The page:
The Tracks We Leave...
Kendall Family Genealogy of New England
Kendall DNA Study at DNA.Ancestry.com

Our surname of interest is KENDALL and any variation of the surname.

We are looking for participants and individuals interested in collaborating on family history and using genetic testing to assist our research efforts are encouraged to join.  If you have one of the included surnames or a variation of them you can participate.

The Y-chromosome is gender specific and is only found in the male population.  Parts (less than 1%) of the Y-chromosome can be used to identify one's direct paternal line.  Males who participate must carry the Kendall surname OR descend directly in an unbroken paternal (male-to-male) line from a Kendall patriarch. You MUST provide your Kendall lineage and you MUST be tested.

We recommend all male members take the Advanced Paternal Lineage Test (Y-Chromosome 46).  This test includes additional markers which provide a more precise comparison with other participants who also have the advanced test.


Ladies are extremely valuable to our study. They can locate and/or sponsor a male relative to participate in the DNA Study.  Females may also join the study and take the Maternal Lineage Test (Mitochondrial DNA). This test will help you learn about the ancient ancestry and early human migrations of your maternal line forbearers. For both female and male participants.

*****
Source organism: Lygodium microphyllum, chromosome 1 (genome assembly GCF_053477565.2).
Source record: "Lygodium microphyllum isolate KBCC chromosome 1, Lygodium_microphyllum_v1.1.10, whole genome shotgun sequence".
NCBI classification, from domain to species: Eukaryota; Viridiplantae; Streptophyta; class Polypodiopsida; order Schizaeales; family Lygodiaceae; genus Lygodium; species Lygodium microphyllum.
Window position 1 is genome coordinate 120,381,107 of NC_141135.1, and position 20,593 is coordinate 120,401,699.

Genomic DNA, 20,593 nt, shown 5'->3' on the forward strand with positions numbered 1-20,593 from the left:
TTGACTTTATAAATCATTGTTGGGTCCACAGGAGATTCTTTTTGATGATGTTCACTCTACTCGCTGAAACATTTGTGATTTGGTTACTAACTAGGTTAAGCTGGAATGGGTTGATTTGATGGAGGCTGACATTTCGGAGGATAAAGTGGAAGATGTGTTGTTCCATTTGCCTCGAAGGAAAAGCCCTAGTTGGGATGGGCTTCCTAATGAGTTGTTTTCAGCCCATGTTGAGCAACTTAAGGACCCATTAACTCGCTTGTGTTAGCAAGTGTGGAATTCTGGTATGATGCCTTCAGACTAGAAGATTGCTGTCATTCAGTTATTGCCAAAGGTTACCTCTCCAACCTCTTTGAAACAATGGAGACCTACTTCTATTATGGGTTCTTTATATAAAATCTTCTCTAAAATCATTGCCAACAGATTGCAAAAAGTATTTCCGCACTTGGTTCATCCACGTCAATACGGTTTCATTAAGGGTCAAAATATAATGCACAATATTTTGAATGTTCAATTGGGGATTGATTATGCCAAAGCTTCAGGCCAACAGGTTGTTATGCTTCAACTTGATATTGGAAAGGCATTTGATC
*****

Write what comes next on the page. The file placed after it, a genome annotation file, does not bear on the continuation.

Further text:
Please contact me at ScottDKendall@gmail.com before you request to join the study.

One of our Kendall cousins, Scott Kendall, has dedicated himself to this important project and we here at The Tracks We Leave... support
his efforts.
Currently he is seeking a male descendant of the New England Kendall family line, most specifically that of Francis Kendall [1620-1708] and his wife Mary Tidd.

If you believe you may quailify for this project please contact Scott directly at: ScottDKendall@gmail.com


Excerpt from the DNA study Page....
The Tracks We Leave…Kendall Genealogy of New England ©2000-2010
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This page was last updated: September 5, 2013
The study is now  hosted at Family Tree DNA  www.ftdna.com